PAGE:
Going through a divorce is emotional. Because of this, and because of the nature of social media and communication in today’s digital age, a person filing for divorce – or who has recently been served a petition for divorce – may be tempted to share their woes online. Facebook, Twitter, Instagram, Snapchat, and more are all popular forums for sharing information about a person’s activities, feelings, and private life.
While sharing details of one’s life may be normal in 2016, doing so while you are going through a divorce is ill advised. In fact, your social media activity may even be used against you to negatively affect the outcome of a property division, child custody, or alimony decision.
What Social Media Can Tell the Court
Social media posts, photos, status updates, location check-ins, and all other public information are considered evidence and can be presented in court. This means that your activity on social media can tell the court very private information about you, and can insinuate – accurately or not – negative or immoral characteristics, such as:
- Whether or not you are having an affair;
- Whether or not you have spent money to further an affair or other acts of marital misconduct;
- Whether you are impulsive;
- Whether you have bad or illegal habits, such as drug usage or excessive drinking;
- Whether or not you appear to provide a safe environment for your child; and
- Whether or not you are interested in maintaining a positive relationship with your child and your child’s other parent.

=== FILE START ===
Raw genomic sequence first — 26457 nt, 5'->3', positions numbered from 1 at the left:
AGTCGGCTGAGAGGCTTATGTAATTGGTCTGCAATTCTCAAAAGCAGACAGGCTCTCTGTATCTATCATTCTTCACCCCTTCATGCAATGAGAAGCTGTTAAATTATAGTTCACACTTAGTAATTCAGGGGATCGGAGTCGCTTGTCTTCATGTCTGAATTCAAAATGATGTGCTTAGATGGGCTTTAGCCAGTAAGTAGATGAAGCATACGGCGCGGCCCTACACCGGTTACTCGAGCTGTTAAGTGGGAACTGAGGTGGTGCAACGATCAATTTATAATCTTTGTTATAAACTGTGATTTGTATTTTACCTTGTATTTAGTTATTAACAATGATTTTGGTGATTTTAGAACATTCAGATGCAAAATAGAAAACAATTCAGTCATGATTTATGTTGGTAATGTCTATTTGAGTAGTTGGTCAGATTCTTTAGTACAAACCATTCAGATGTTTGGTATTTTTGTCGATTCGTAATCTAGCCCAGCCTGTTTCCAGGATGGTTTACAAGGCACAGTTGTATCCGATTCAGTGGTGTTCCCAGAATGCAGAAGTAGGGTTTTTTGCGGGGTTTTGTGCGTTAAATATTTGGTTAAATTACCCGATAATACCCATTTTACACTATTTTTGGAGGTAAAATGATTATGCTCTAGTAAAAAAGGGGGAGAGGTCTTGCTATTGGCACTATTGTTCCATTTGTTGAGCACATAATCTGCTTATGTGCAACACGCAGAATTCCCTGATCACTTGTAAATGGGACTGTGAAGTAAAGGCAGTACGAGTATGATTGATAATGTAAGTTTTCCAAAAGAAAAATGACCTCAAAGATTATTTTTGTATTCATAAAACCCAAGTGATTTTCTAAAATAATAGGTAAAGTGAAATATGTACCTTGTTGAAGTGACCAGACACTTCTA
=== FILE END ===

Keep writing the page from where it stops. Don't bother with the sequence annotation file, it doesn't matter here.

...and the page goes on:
The list above includes just a few of the things that a court may be able to deduce from your online behavior.
How Can These Things Affect a Divorce Settlement?
All of the above factors may affect a divorce settlement in some way. For example, while marital fault is not considered in Florida, an act of adultery may be considered in a property division settlement if the marital misconduct detracted from the family’s finances. The same is true with alimony; if one spouse depleted a family’s financial resources through an affair or other type of marital misconduct, this may be impact a court’s decision.
While an affair in itself cannot be considered when making a determination about parenting time in Florida, the court may find a parent to be unable to physically or emotionally provide for their child, or provide a stable environment for their child, based on social media evidence. For example, social media posts that show an individual continually getting wasted at bars implies that the individual is likely not currently fit to care for a child, especially a young child.
Protect Yourself During Divorce
Do not be the person whose divorce settlement is negatively impacted because of foolish social media activity. If you are going through a divorce, the best thing that you can do is to delete or suspend your social media profiles and hire an experienced Florida divorce and family law attorney. At the Law Offices of David L. Hirschberg, P.A., we are ready to represent you. Contact us today to schedule your case review.